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Kayla Mason, 26, and Michael Reynolds, 16, of Youth Voice, which encourages young people to develop leadership skills and impact their communities, hope to change rules that suspend or expel kids for minor offenses. / Kimberly P. Mitchell, Detroit Free Press

DETROIT -- Michael Reynolds is willing to go to extremes to shed light on what he says is a big problem: zero-tolerance policies that are driving kids like him out of school for often-minor offenses.

He and dozens of others will march from Detroit to Lansing from Monday to Wednesday to draw attention to their concerns and to urge schools to adopt policies that limit lengthy expulsions and suspensions to the most serious offenses.

"It hurts me because schools are pushing kids out in the streets," said Michael, 16, co-president of Youth Voice, the group organizing the march. "If we're in the streets, nothing good can come of it. I think sometimes the schools set us up for failure."

Michael missed a week of class last year after being suspended for breaking a school rule.

The walk is happening at a time when officials at the state and national level are raising concerns that too many kids are being kicked out of school for non-serious offenses. The State Board of Education is expected to take action next month on a proposed model policy for reducing suspensions and expulsions - one that urges schools to reserve such practices for "only the most serious offenses, and to adopt practices that allow educators to address disciplinary matters as opportunities for learning."

A statewide summit in September - focused on keeping kids in school and out of the juvenile justice system - also identified suspensions and expulsions as leading to increases in the dropout rate and rate of juvenile crime.

During the 2012-13 school year, there were 1,796 expulsions across Michigan's public schools. That's down from 1,893 in the previous school year.

Schools are not required to report suspension data. Suspensions can last anywhere from a few hours to 180 days.

No one is saying students who misbehave or violate rules shouldn't be dealt with. But minor infractions "are no reason to take someone's education away," Michael said.

He said he was suspended last school year, when he attended Cody Academy of Public Leadership in Detroit, for not having his identification card. It was not the first time he'd failed to have his ID, but this time, the punishment was suspension for five days. He was then picked up by police officers for truancy and missed two more school days fighting the charge. Michael said a judge dismissed the truancy charge, but the time away from school hurt.

"I was behind. It was really hard for me to catch back up," said Michael, a junior at Loyola High School. Officials with Detroit Public Schools, where Cody is located, declined to comment.

Students and educators are often on opposite ends of the debate when it comes to discipline, said Kyle Guerrant, a deputy superintendent at the Michigan Department of Education. During focus groups with students last year, it was clear they recognized the need for discipline, but they wanted to learn from their mistakes rather than be shut out of school. But adults in schools are focused with overall safety, Guerrant said.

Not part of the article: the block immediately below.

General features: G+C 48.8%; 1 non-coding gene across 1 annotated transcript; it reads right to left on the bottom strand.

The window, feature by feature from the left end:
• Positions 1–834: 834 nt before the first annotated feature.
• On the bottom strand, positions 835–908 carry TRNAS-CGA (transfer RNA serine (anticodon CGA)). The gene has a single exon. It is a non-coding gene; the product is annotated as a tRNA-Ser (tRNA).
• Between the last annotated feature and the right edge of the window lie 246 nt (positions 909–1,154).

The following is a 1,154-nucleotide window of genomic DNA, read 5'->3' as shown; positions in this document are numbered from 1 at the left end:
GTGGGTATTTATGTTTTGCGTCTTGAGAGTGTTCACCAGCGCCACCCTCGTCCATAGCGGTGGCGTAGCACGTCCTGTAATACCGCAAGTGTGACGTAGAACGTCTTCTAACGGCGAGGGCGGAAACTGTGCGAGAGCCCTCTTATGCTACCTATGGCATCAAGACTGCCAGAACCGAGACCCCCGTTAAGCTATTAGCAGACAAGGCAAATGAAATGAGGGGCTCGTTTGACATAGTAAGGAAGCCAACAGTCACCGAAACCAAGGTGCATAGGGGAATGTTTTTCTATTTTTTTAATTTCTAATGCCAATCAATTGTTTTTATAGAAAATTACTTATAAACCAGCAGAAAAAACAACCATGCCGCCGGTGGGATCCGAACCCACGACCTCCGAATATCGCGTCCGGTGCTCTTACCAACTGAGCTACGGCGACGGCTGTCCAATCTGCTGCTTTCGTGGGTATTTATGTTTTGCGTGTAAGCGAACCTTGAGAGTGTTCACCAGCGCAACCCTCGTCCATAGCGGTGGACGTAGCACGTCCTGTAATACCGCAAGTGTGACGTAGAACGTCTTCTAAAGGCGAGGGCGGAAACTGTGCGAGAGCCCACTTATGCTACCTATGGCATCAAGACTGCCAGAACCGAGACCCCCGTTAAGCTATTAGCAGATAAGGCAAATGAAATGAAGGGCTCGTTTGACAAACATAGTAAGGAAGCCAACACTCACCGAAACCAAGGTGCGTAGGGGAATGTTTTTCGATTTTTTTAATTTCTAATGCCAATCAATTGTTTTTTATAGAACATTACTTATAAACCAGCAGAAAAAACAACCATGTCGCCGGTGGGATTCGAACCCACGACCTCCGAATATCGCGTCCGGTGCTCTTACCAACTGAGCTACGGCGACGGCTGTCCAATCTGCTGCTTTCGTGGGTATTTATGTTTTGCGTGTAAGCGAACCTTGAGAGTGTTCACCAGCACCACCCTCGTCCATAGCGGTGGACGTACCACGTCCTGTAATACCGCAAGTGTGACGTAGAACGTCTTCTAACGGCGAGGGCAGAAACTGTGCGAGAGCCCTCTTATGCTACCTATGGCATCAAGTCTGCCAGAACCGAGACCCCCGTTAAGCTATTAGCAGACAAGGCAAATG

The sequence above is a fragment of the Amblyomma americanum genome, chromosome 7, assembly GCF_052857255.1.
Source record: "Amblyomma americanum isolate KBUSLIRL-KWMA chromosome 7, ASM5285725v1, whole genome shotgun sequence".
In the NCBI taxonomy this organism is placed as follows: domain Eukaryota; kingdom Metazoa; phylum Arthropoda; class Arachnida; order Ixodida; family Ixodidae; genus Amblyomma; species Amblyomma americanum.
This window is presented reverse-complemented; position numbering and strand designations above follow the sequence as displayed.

"Those fundamental differences help us get to where we have a large number of students who are missing a lot of days, and we think there's a better way to handle that," Guerrant said.

Priscilla Cook said she believes a permanent expulsion was too severe a punishment for her daughter, Robyn. A twitter feud with a classmate led to a fistfight at Milan High in early March. Her daughter had been earning As and Bs but is now struggling in an alternative program.

"My daughter is an honor student. She's never been in trouble," Cook said.

Milan Superintendent Bryan Girbach said he couldn't comment on the expulsion, but he said his district does not believe in a zero-tolerance philosophy.

"The only zero-tolerance policies we have are the ones required by state law," Girbach said, referring to state rules regarding expulsion and suspension when there's an assault or if weapons are involved. "We believe in progressive discipline and looking at each individual case and determining what the appropriate consequences are for the child's action."

Peri Stone-Palmquist, executive director of the Ypsilanti-based Student Advocacy Center, said a restorative justice program would have been more effective for Robyn because it would have given both students involved an opportunity to talk to each other and hear from the teachers who tried to break up the fight.

"You really have the kids hear about the impact of their behavior," said Stone-Palmquist, whose group - which works to keep kids in school - has been assisting the Cook family. "It teaches skills. It teaches responsibility."

Stone-Palmquist and Guerrant also are concerned that Michigan's laws primarily leave it up to parents to find options after their children have been expelled or suspended. Ypsilanti's Suna Shawakha, for instance, has been unable to find an alternative for her seventh-grade son who was recently suspended 180 days for his involvement in a fight at South Arbor Charter Academy .

"I feel like the same policies that are put into effect to protect our children are actually turning around and hurting our children," she said.

South Arbor Principal Kim Bondy said she can't discuss disciplinary actions, but said the school holds students to a high standard of expectations that are in line with state law.



Copyright 2014 USATODAY.com

Read the original story: Students, parents challenge zero-tolerance policies

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